Since being self-sufficient, the post office has experienced a net loss in nearly every year.The United States Postal Service posted a $15.9 billion deficit last year and used up all of its borrowing ability.According to the Government Accountability Office, ″Given its financial challenges and prospects, the United States Postal Service will be unable to maintain its present level of service and operations.″ Supporters of the system, most notably the labor unions that represent a bloated work force made up of individuals who were previously referred to as ″the best paid semi-skilled workers in America,″ argue that the post office is compelled to prefund its employees’ retirement benefits.Because most businesses cannot rely on government bailouts, the practice is prevalent in the commercial sector.However, no other federal agency is required to keep money away for future responsibilities, despite the fact that most businesses cannot rely on bailouts.As a result, the most recent estimate of the national government’s unfunded retirement liabilities, issued last month, shows that it is $761.5 billion, an increase of $139 billion over the previous year’s projection.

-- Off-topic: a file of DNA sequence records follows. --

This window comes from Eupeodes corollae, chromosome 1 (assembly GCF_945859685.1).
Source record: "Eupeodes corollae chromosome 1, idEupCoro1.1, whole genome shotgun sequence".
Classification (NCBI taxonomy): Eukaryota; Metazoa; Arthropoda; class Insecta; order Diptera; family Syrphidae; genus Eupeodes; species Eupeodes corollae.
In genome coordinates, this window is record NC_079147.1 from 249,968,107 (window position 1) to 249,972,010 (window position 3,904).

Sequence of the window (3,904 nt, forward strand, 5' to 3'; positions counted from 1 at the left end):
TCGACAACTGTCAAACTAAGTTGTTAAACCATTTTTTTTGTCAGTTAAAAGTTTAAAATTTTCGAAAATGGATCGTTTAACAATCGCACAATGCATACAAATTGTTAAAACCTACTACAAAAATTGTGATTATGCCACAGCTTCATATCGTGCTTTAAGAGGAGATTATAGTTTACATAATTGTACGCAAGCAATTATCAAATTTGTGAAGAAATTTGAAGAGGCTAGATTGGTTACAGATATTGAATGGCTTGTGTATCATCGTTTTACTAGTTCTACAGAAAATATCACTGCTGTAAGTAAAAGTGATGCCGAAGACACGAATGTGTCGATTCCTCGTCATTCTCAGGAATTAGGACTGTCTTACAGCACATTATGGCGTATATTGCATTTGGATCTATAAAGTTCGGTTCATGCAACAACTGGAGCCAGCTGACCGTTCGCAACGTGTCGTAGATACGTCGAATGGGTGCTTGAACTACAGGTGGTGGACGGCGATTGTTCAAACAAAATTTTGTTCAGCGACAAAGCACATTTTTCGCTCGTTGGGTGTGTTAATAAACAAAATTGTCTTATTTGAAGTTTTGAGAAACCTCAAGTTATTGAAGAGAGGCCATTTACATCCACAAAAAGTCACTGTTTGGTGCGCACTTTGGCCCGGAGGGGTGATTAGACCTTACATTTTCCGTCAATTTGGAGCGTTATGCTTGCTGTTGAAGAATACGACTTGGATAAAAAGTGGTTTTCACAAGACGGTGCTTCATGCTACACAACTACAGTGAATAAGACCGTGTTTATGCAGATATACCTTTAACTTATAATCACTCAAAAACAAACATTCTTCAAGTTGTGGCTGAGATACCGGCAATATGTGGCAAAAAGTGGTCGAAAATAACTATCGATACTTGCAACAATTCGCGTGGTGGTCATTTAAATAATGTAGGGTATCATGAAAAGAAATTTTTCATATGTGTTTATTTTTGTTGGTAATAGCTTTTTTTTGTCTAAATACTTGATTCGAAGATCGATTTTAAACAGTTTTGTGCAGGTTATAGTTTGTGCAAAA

The prefunding clause is intended to prevent taxpayers from having to bail out the United States Postal Service in the future.The pace of rise in postal charges over the previous half century has been 50 percent more than the rate of inflation.Increasing the speed at which future increases are implemented will encourage more customers to make more extensive use of alternative services, such as online bill paying.Consequently, the system’s primary response to the financial crisis, after holding to its legal monopoly status, is to propose service cuts to the general public.The elimination of Saturday delivery service and the closure of tiny, inefficient post offices are two of the most significant moves, both of which are met with vehement criticism from labor unions and other interest groups, such as the Greeting Card Association, and therefore from politicians.The ″cluster box″ distribution system, which is supported by the GCA and others but detested by homeowners, is another popular option.